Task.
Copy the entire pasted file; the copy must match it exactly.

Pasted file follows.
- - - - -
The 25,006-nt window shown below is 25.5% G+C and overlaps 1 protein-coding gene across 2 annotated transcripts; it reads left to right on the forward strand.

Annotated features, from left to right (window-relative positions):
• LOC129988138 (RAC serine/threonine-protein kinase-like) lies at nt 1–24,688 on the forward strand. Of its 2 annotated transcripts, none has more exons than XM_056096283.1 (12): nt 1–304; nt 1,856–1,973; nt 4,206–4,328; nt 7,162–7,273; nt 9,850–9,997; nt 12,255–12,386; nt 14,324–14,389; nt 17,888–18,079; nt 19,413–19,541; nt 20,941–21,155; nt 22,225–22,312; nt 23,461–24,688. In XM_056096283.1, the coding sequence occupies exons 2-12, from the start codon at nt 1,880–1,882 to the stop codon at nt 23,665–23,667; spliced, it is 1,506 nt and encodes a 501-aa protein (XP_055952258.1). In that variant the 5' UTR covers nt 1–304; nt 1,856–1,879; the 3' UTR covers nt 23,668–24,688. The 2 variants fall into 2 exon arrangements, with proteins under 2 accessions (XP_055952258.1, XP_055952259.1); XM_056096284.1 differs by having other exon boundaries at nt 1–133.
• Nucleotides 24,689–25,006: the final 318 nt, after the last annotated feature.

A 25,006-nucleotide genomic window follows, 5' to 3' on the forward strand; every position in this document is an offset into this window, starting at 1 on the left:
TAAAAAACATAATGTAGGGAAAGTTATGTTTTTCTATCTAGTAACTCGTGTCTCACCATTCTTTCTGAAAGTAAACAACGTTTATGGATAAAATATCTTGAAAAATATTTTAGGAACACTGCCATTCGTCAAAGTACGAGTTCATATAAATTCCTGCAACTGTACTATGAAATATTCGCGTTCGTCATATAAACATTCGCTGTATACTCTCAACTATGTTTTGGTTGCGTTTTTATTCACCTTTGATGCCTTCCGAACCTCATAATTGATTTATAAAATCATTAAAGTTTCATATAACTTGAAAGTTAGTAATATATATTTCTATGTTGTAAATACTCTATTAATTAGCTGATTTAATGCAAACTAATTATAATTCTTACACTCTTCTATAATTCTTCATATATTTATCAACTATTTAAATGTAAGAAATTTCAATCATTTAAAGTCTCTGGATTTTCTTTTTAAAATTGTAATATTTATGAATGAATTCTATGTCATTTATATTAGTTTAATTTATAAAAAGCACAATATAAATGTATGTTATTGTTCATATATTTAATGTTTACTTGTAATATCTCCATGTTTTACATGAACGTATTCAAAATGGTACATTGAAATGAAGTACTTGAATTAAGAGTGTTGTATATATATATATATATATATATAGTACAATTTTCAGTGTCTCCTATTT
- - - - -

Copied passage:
The 25,006-nt window shown below is 25.5% G+C and overlaps 1 protein-coding gene across 2 annotated transcripts; it reads left to right on the forward strand.

Annotated features, from left to right (window-relative positions):
• LOC129988138 (RAC serine/threonine-protein kinase-like) lies at nt 1–24,688 on the forward strand. Of its 2 annotated transcripts, none has more exons than XM_056096283.1 (12): nt 1–304; nt 1,856–1,973; nt 4,206–4,328; nt 7,162–7,273; nt 9,850–9,997; nt 12,255–12,386; nt 14,324–14,389; nt 17,888–18,079; nt 19,413–19,541; nt 20,941–21,155; nt 22,225–22,312; nt 23,461–24,688. In XM_056096283.1, the coding sequence occupies exons 2-12, from the start codon at nt 1,880–1,882 to the stop codon at nt 23,665–23,667; spliced, it is 1,506 nt and encodes a 501-aa protein (XP_055952258.1). In that variant the 5' UTR covers nt 1–304; nt 1,856–1,879; the 3' UTR covers nt 23,668–24,688. The 2 variants fall into 2 exon arrangements, with proteins under 2 accessions (XP_055952258.1, XP_055952259.1); XM_056096284.1 differs by having other exon boundaries at nt 1–133.
• Nucleotides 24,689–25,006: the final 318 nt, after the last annotated feature.

A 25,006-nucleotide genomic window follows, 5' to 3' on the forward strand; every position in this document is an offset into this window, starting at 1 on the left:
TAAAAAACATAATGTAGGGAAAGTTATGTTTTTCTATCTAGTAACTCGTGTCTCACCATTCTTTCTGAAAGTAAACAACGTTTATGGATAAAATATCTTGAAAAATATTTTAGGAACACTGCCATTCGTCAAAGTACGAGTTCATATAAATTCCTGCAACTGTACTATGAAATATTCGCGTTCGTCATATAAACATTCGCTGTATACTCTCAACTATGTTTTGGTTGCGTTTTTATTCACCTTTGATGCCTTCCGAACCTCATAATTGATTTATAAAATCATTAAAGTTTCATATAACTTGAAAGTTAGTAATATATATTTCTATGTTGTAAATACTCTATTAATTAGCTGATTTAATGCAAACTAATTATAATTCTTACACTCTTCTATAATTCTTCATATATTTATCAACTATTTAAATGTAAGAAATTTCAATCATTTAAAGTCTCTGGATTTTCTTTTTAAAATTGTAATATTTATGAATGAATTCTATGTCATTTATATTAGTTTAATTTATAAAAAGCACAATATAAATGTATGTTATTGTTCATATATTTAATGTTTACTTGTAATATCTCCATGTTTTACATGAACGTATTCAAAATGGTACATTGAAATGAAGTACTTGAATTAAGAGTGTTGTATATATATATATATATATATATAGTACAATTTTCAGTGTCTCCTATTT